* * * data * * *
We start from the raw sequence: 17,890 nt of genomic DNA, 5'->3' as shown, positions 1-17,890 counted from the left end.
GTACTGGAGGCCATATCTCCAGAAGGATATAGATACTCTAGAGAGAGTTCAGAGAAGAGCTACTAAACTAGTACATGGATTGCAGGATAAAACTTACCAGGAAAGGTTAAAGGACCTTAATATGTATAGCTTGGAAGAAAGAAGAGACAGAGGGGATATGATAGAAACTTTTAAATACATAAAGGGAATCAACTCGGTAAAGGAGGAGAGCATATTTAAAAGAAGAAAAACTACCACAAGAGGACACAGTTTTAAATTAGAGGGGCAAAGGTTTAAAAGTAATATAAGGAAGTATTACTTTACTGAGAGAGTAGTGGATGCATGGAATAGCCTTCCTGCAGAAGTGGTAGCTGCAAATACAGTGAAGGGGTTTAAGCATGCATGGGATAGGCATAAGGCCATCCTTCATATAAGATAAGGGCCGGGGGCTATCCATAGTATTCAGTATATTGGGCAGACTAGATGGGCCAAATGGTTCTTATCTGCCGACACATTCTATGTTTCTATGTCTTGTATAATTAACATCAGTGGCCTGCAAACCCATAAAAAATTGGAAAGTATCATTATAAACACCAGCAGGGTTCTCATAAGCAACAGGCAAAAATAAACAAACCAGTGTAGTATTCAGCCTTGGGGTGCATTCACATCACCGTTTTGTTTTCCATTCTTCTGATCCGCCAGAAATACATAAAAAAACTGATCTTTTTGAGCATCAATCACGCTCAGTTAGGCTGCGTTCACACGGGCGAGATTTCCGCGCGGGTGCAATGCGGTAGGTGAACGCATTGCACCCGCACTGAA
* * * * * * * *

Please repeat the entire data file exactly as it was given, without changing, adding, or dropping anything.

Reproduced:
We start from the raw sequence: 17,890 nt of genomic DNA, 5'->3' as shown, positions 1-17,890 counted from the left end.
GTACTGGAGGCCATATCTCCAGAAGGATATAGATACTCTAGAGAGAGTTCAGAGAAGAGCTACTAAACTAGTACATGGATTGCAGGATAAAACTTACCAGGAAAGGTTAAAGGACCTTAATATGTATAGCTTGGAAGAAAGAAGAGACAGAGGGGATATGATAGAAACTTTTAAATACATAAAGGGAATCAACTCGGTAAAGGAGGAGAGCATATTTAAAAGAAGAAAAACTACCACAAGAGGACACAGTTTTAAATTAGAGGGGCAAAGGTTTAAAAGTAATATAAGGAAGTATTACTTTACTGAGAGAGTAGTGGATGCATGGAATAGCCTTCCTGCAGAAGTGGTAGCTGCAAATACAGTGAAGGGGTTTAAGCATGCATGGGATAGGCATAAGGCCATCCTTCATATAAGATAAGGGCCGGGGGCTATCCATAGTATTCAGTATATTGGGCAGACTAGATGGGCCAAATGGTTCTTATCTGCCGACACATTCTATGTTTCTATGTCTTGTATAATTAACATCAGTGGCCTGCAAACCCATAAAAAATTGGAAAGTATCATTATAAACACCAGCAGGGTTCTCATAAGCAACAGGCAAAAATAAACAAACCAGTGTAGTATTCAGCCTTGGGGTGCATTCACATCACCGTTTTGTTTTCCATTCTTCTGATCCGCCAGAAATACATAAAAAAACTGATCTTTTTGAGCATCAATCACGCTCAGTTAGGCTGCGTTCACACGGGCGAGATTTCCGCGCGGGTGCAATGCGGTAGGTGAACGCATTGCACCCGCACTGAA